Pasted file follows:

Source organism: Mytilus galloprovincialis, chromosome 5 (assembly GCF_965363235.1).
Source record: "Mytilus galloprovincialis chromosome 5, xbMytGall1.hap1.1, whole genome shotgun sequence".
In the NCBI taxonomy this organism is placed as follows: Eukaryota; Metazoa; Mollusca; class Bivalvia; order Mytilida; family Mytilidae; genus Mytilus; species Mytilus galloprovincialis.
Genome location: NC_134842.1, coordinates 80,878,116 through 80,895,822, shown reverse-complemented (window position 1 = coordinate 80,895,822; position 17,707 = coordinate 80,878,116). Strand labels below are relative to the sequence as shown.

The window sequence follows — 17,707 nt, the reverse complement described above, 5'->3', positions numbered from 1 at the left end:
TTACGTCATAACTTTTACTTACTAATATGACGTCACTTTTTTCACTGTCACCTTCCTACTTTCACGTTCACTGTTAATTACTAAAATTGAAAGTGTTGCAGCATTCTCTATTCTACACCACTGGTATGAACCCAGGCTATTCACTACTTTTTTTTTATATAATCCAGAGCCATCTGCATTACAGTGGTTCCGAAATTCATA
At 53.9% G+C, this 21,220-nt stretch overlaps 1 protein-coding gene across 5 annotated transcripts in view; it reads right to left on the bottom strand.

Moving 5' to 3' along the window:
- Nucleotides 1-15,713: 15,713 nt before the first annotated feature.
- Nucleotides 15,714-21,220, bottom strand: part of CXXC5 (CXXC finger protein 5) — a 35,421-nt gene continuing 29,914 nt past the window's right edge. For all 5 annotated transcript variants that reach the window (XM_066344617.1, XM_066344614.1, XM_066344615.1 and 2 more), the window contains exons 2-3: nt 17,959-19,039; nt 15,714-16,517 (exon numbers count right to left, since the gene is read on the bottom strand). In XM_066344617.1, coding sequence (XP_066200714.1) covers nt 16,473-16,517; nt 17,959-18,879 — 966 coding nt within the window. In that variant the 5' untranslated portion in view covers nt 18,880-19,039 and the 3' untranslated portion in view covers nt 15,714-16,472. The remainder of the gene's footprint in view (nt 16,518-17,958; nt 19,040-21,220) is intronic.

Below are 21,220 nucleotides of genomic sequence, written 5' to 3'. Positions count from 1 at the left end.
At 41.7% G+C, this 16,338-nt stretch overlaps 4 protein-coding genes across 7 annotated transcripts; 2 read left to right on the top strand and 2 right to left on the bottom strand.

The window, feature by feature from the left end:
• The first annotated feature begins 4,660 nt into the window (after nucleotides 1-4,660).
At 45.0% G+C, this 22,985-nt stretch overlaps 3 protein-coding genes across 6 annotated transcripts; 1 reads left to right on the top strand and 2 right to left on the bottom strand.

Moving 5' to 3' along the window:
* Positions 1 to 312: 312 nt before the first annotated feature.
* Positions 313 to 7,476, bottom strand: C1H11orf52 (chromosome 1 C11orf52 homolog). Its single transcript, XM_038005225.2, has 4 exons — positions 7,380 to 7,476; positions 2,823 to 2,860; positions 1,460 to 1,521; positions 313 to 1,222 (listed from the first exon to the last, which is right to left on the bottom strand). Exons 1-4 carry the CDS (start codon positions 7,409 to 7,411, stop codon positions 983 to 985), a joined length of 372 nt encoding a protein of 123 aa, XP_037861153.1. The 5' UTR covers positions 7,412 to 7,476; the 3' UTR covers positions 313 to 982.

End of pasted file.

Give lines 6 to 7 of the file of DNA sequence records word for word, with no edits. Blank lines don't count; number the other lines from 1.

TTACGTCATAACTTTTACTTACTAATATGACGTCACTTTTTTCACTGTCACCTTCCTACTTTCACGTTCACTGTTAATTACTAAAATTGAAAGTGTTGCAGCATTCTCTATTCTACACCACTGGTATGAACCCAGGCTATTCACTACTTTTTTTTTATATAATCCAGAGCCATCTGCATTACAGTGGTTCCGAAATTCATA
At 53.9% G+C, this 21,220-nt stretch overlaps 1 protein-coding gene across 5 annotated transcripts in view; it reads right to left on the bottom strand.